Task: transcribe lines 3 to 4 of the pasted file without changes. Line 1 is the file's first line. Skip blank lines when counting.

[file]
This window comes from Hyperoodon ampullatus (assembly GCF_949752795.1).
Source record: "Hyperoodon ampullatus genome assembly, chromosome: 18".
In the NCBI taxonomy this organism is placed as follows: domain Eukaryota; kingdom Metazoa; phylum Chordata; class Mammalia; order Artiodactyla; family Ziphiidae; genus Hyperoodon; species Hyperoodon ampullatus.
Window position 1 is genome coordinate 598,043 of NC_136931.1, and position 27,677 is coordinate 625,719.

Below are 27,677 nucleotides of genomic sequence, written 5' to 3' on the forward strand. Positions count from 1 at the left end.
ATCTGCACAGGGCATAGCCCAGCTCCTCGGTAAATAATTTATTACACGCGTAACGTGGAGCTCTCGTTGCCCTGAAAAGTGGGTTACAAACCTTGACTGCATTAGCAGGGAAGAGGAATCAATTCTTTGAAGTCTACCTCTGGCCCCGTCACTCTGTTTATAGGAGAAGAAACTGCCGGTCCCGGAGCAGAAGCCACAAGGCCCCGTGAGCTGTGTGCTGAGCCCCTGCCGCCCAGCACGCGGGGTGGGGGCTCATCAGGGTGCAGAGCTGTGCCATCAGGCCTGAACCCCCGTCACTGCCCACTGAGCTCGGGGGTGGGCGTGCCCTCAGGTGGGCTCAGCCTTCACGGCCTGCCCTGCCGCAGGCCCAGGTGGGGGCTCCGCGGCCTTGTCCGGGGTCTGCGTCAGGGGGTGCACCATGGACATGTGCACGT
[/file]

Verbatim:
In the NCBI taxonomy this organism is placed as follows: domain Eukaryota; kingdom Metazoa; phylum Chordata; class Mammalia; order Artiodactyla; family Ziphiidae; genus Hyperoodon; species Hyperoodon ampullatus.
Window position 1 is genome coordinate 598,043 of NC_136931.1, and position 27,677 is coordinate 625,719.